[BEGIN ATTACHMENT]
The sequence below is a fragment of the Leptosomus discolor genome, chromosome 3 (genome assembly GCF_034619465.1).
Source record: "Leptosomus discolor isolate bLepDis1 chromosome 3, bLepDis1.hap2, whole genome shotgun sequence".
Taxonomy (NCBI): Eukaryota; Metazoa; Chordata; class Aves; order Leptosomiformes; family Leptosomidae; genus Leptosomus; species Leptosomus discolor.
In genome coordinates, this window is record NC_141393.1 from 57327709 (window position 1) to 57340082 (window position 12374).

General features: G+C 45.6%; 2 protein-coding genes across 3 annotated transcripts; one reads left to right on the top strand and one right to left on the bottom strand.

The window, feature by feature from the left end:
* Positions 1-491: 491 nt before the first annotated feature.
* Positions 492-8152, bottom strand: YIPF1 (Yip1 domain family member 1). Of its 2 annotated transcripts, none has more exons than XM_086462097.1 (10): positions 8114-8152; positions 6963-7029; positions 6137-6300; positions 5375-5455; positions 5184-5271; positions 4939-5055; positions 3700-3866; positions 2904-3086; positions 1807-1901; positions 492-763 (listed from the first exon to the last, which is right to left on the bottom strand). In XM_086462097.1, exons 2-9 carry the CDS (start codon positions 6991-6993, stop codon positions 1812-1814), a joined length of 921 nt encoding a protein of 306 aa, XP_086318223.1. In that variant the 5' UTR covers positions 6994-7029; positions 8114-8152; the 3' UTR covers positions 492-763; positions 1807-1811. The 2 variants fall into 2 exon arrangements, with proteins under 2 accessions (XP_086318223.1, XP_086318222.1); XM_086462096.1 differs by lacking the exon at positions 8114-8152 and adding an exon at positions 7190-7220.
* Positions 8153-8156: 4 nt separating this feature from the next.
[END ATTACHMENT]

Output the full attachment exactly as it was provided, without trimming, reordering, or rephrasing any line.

The sequence below is a fragment of the Leptosomus discolor genome, chromosome 3 (genome assembly GCF_034619465.1).
Source record: "Leptosomus discolor isolate bLepDis1 chromosome 3, bLepDis1.hap2, whole genome shotgun sequence".
Taxonomy (NCBI): Eukaryota; Metazoa; Chordata; class Aves; order Leptosomiformes; family Leptosomidae; genus Leptosomus; species Leptosomus discolor.
In genome coordinates, this window is record NC_141393.1 from 57327709 (window position 1) to 57340082 (window position 12374).

General features: G+C 45.6%; 2 protein-coding genes across 3 annotated transcripts; one reads left to right on the top strand and one right to left on the bottom strand.

The window, feature by feature from the left end:
* Positions 1-491: 491 nt before the first annotated feature.
* Positions 492-8152, bottom strand: YIPF1 (Yip1 domain family member 1). Of its 2 annotated transcripts, none has more exons than XM_086462097.1 (10): positions 8114-8152; positions 6963-7029; positions 6137-6300; positions 5375-5455; positions 5184-5271; positions 4939-5055; positions 3700-3866; positions 2904-3086; positions 1807-1901; positions 492-763 (listed from the first exon to the last, which is right to left on the bottom strand). In XM_086462097.1, exons 2-9 carry the CDS (start codon positions 6991-6993, stop codon positions 1812-1814), a joined length of 921 nt encoding a protein of 306 aa, XP_086318223.1. In that variant the 5' UTR covers positions 6994-7029; positions 8114-8152; the 3' UTR covers positions 492-763; positions 1807-1811. The 2 variants fall into 2 exon arrangements, with proteins under 2 accessions (XP_086318223.1, XP_086318222.1); XM_086462096.1 differs by lacking the exon at positions 8114-8152 and adding an exon at positions 7190-7220.
* Positions 8153-8156: 4 nt separating this feature from the next.